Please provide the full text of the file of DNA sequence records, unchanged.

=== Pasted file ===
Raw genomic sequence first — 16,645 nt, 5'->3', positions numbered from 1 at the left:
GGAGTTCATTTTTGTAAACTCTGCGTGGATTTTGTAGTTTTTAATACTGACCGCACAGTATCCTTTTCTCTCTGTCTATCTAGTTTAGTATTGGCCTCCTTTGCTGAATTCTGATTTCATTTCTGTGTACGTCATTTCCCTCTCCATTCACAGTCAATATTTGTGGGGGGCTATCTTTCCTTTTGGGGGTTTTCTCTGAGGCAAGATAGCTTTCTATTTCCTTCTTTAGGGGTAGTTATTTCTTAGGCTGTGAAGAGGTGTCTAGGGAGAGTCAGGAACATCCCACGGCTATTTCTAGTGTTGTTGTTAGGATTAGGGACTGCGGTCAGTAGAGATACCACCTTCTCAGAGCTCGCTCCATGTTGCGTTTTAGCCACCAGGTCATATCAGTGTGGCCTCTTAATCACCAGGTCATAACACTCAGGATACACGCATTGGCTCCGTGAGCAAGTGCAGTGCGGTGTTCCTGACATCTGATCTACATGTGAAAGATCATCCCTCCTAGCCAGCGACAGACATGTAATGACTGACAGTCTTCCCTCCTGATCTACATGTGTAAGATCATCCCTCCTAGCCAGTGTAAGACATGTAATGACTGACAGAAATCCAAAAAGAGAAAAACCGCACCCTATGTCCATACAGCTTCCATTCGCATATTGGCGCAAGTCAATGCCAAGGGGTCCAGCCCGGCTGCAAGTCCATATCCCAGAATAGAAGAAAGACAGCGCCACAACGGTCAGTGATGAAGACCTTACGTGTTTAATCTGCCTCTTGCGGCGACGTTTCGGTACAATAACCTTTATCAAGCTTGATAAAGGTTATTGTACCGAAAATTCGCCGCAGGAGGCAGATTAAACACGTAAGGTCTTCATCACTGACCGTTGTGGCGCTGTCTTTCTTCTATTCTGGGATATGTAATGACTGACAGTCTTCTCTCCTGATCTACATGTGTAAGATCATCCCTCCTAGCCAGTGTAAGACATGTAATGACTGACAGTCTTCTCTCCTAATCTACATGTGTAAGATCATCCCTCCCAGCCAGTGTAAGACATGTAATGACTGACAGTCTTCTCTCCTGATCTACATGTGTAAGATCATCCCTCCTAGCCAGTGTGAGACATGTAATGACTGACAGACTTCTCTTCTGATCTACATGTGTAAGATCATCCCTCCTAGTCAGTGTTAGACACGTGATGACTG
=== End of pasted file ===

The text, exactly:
Raw genomic sequence first — 16,645 nt, 5'->3', positions numbered from 1 at the left:
GGAGTTCATTTTTGTAAACTCTGCGTGGATTTTGTAGTTTTTAATACTGACCGCACAGTATCCTTTTCTCTCTGTCTATCTAGTTTAGTATTGGCCTCCTTTGCTGAATTCTGATTTCATTTCTGTGTACGTCATTTCCCTCTCCATTCACAGTCAATATTTGTGGGGGGCTATCTTTCCTTTTGGGGGTTTTCTCTGAGGCAAGATAGCTTTCTATTTCCTTCTTTAGGGGTAGTTATTTCTTAGGCTGTGAAGAGGTGTCTAGGGAGAGTCAGGAACATCCCACGGCTATTTCTAGTGTTGTTGTTAGGATTAGGGACTGCGGTCAGTAGAGATACCACCTTCTCAGAGCTCGCTCCATGTTGCGTTTTAGCCACCAGGTCATATCAGTGTGGCCTCTTAATCACCAGGTCATAACACTCAGGATACACGCATTGGCTCCGTGAGCAAGTGCAGTGCGGTGTTCCTGACATCTGATCTACATGTGAAAGATCATCCCTCCTAGCCAGCGACAGACATGTAATGACTGACAGTCTTCCCTCCTGATCTACATGTGTAAGATCATCCCTCCTAGCCAGTGTAAGACATGTAATGACTGACAGAAATCCAAAAAGAGAAAAACCGCACCCTATGTCCATACAGCTTCCATTCGCATATTGGCGCAAGTCAATGCCAAGGGGTCCAGCCCGGCTGCAAGTCCATATCCCAGAATAGAAGAAAGACAGCGCCACAACGGTCAGTGATGAAGACCTTACGTGTTTAATCTGCCTCTTGCGGCGACGTTTCGGTACAATAACCTTTATCAAGCTTGATAAAGGTTATTGTACCGAAAATTCGCCGCAGGAGGCAGATTAAACACGTAAGGTCTTCATCACTGACCGTTGTGGCGCTGTCTTTCTTCTATTCTGGGATATGTAATGACTGACAGTCTTCTCTCCTGATCTACATGTGTAAGATCATCCCTCCTAGCCAGTGTAAGACATGTAATGACTGACAGTCTTCTCTCCTAATCTACATGTGTAAGATCATCCCTCCCAGCCAGTGTAAGACATGTAATGACTGACAGTCTTCTCTCCTGATCTACATGTGTAAGATCATCCCTCCTAGCCAGTGTGAGACATGTAATGACTGACAGACTTCTCTTCTGATCTACATGTGTAAGATCATCCCTCCTAGTCAGTGTTAGACACGTGATGACTG